The Power of Women: Flanley & Woodward and the Women’s Angle in U.S. Public Relations
Public Relations Review 46 (4).
Abstract: After working in corporate public relations during the 1930s, Mabel Flanley and Sally Woodward opened an all-woman agency in New York City in 1944. Their specialty was targeting women publics, and they drew on their experiences with home economics and women’s clubs to promote a variety of clients from agribusiness, heavy industry, and government and nonprofit organizations. They carved a path for other women, contributed to the development of professional standards, and influenced other practitioners to target women audiences, and their inclusion initiatives paralleled those of other groups based on diversity of race, ethnicity, and gender.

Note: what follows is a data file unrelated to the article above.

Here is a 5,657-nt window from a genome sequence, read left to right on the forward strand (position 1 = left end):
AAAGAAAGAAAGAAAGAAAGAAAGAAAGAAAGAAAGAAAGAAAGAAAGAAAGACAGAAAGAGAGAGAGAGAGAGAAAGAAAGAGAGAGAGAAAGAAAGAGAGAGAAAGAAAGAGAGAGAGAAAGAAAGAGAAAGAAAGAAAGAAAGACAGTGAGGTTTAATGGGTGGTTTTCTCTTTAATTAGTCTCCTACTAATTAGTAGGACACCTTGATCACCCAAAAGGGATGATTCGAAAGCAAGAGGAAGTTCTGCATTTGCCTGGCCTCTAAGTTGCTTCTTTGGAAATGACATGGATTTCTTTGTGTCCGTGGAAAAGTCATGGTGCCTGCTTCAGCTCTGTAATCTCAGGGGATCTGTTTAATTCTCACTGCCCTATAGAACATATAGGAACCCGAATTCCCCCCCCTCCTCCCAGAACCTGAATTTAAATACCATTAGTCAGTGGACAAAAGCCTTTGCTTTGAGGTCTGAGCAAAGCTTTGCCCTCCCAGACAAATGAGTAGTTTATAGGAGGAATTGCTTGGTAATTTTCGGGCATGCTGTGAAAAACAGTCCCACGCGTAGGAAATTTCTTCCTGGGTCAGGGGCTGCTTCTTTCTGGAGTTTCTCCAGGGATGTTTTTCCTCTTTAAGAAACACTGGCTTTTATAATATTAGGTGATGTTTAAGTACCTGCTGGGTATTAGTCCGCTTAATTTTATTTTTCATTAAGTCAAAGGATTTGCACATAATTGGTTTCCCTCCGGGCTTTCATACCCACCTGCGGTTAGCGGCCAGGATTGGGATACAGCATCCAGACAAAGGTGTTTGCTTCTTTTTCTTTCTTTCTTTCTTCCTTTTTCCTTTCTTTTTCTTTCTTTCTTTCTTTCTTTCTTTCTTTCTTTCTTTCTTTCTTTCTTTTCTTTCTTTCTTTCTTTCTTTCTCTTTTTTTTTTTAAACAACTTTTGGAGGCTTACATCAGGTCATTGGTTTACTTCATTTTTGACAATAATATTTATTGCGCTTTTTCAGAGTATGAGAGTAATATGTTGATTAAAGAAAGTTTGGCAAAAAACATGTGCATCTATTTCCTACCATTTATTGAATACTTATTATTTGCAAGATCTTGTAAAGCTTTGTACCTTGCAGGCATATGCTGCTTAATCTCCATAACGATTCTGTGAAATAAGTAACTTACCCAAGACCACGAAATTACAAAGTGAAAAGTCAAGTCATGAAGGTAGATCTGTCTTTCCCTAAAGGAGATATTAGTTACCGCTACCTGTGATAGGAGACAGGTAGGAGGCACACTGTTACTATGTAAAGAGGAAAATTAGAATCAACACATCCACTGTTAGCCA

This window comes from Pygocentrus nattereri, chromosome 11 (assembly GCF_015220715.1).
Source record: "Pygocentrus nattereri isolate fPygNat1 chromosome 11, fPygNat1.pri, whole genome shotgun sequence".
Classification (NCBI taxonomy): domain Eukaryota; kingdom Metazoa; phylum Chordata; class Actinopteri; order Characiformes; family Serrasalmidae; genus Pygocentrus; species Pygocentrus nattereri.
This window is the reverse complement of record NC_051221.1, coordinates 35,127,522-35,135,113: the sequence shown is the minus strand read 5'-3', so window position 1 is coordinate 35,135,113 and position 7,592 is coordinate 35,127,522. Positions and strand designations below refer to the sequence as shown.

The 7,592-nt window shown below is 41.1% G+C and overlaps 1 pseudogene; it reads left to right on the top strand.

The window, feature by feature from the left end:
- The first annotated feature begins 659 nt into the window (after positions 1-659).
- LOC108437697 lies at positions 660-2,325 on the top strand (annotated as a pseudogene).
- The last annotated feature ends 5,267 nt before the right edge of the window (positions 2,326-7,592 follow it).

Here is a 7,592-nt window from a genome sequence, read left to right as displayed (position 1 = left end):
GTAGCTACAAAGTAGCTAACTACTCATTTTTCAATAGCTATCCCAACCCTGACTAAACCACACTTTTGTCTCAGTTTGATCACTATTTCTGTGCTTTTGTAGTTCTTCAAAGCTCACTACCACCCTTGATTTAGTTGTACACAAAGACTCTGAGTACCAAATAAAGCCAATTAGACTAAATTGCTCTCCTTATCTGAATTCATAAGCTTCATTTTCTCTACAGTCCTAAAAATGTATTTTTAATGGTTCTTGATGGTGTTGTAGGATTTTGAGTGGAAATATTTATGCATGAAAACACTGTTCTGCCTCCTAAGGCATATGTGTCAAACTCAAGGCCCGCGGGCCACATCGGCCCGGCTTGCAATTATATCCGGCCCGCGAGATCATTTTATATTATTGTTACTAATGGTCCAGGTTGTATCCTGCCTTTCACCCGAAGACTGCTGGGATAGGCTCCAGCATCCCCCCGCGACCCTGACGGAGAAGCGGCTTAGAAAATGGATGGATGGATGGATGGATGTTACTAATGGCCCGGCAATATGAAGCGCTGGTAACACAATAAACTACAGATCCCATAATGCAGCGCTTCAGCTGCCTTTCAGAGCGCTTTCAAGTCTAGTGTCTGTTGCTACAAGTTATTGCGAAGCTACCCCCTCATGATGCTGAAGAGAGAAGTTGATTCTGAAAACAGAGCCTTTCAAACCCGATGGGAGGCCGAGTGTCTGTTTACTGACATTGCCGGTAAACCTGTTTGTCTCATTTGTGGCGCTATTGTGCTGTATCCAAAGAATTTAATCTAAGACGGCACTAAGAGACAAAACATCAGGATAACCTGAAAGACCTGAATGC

Three Rs: Resilience, Resourcefulness, and Reform Mindedness in Public Relations Education amid the COVID-19 Pandemic
Dr. Meng serves as an invited panelist to discuss how the double pandemic—the virus and racial reckoning—is continuing to shape resilience, resourcefulness and reform in our industry and how educators can help students test and stretch their resilience in the classroom.
Inclusive leadership and women in public relations: Defining the meaning, functions, and relationships.
Abstract: The purpose of this research is to introduce inclusive leadership as a new theoretical framework to understand its meaning and functions in advancing gender equalities and empowerment in public relations leadership. By proposing an inclusive leadership theoretical model, we explored the roles of inclusive leadership in fostering an organization’s diversity climate and facilitating its […]